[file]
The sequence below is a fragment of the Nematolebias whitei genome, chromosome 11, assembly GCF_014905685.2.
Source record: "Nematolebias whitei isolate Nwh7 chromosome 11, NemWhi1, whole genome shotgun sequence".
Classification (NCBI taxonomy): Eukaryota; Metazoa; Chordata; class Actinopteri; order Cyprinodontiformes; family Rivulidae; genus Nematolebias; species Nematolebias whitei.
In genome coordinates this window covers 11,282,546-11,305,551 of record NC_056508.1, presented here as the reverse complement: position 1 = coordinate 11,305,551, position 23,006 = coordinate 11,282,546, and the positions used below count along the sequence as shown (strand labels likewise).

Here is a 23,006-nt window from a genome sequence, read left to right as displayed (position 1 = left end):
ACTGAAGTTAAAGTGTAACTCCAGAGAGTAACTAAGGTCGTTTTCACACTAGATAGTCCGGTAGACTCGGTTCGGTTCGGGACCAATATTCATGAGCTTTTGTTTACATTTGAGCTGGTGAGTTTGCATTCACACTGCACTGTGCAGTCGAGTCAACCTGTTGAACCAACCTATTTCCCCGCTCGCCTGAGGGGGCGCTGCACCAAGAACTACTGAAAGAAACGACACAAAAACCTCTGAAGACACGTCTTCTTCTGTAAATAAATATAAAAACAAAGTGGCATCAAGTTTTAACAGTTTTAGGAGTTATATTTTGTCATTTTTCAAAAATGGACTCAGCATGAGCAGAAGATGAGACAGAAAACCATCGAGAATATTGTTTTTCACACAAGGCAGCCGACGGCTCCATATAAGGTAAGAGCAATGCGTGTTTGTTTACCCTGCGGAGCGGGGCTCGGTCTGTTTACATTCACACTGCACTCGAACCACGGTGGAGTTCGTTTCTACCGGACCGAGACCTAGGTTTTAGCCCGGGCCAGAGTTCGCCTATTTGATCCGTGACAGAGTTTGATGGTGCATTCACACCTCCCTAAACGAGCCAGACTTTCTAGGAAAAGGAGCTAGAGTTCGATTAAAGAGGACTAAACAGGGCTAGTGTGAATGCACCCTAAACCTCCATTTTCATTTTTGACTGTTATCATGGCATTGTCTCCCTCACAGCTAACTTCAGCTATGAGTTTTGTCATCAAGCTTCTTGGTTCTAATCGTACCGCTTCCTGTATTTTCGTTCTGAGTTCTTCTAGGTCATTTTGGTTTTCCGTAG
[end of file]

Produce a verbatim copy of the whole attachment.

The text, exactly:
The sequence below is a fragment of the Nematolebias whitei genome, chromosome 11, assembly GCF_014905685.2.
Source record: "Nematolebias whitei isolate Nwh7 chromosome 11, NemWhi1, whole genome shotgun sequence".
Classification (NCBI taxonomy): Eukaryota; Metazoa; Chordata; class Actinopteri; order Cyprinodontiformes; family Rivulidae; genus Nematolebias; species Nematolebias whitei.
In genome coordinates this window covers 11,282,546-11,305,551 of record NC_056508.1, presented here as the reverse complement: position 1 = coordinate 11,305,551, position 23,006 = coordinate 11,282,546, and the positions used below count along the sequence as shown (strand labels likewise).

Here is a 23,006-nt window from a genome sequence, read left to right as displayed (position 1 = left end):
ACTGAAGTTAAAGTGTAACTCCAGAGAGTAACTAAGGTCGTTTTCACACTAGATAGTCCGGTAGACTCGGTTCGGTTCGGGACCAATATTCATGAGCTTTTGTTTACATTTGAGCTGGTGAGTTTGCATTCACACTGCACTGTGCAGTCGAGTCAACCTGTTGAACCAACCTATTTCCCCGCTCGCCTGAGGGGGCGCTGCACCAAGAACTACTGAAAGAAACGACACAAAAACCTCTGAAGACACGTCTTCTTCTGTAAATAAATATAAAAACAAAGTGGCATCAAGTTTTAACAGTTTTAGGAGTTATATTTTGTCATTTTTCAAAAATGGACTCAGCATGAGCAGAAGATGAGACAGAAAACCATCGAGAATATTGTTTTTCACACAAGGCAGCCGACGGCTCCATATAAGGTAAGAGCAATGCGTGTTTGTTTACCCTGCGGAGCGGGGCTCGGTCTGTTTACATTCACACTGCACTCGAACCACGGTGGAGTTCGTTTCTACCGGACCGAGACCTAGGTTTTAGCCCGGGCCAGAGTTCGCCTATTTGATCCGTGACAGAGTTTGATGGTGCATTCACACCTCCCTAAACGAGCCAGACTTTCTAGGAAAAGGAGCTAGAGTTCGATTAAAGAGGACTAAACAGGGCTAGTGTGAATGCACCCTAAACCTCCATTTTCATTTTTGACTGTTATCATGGCATTGTCTCCCTCACAGCTAACTTCAGCTATGAGTTTTGTCATCAAGCTTCTTGGTTCTAATCGTACCGCTTCCTGTATTTTCGTTCTGAGTTCTTCTAGGTCATTTTGGTTTTCCGTAG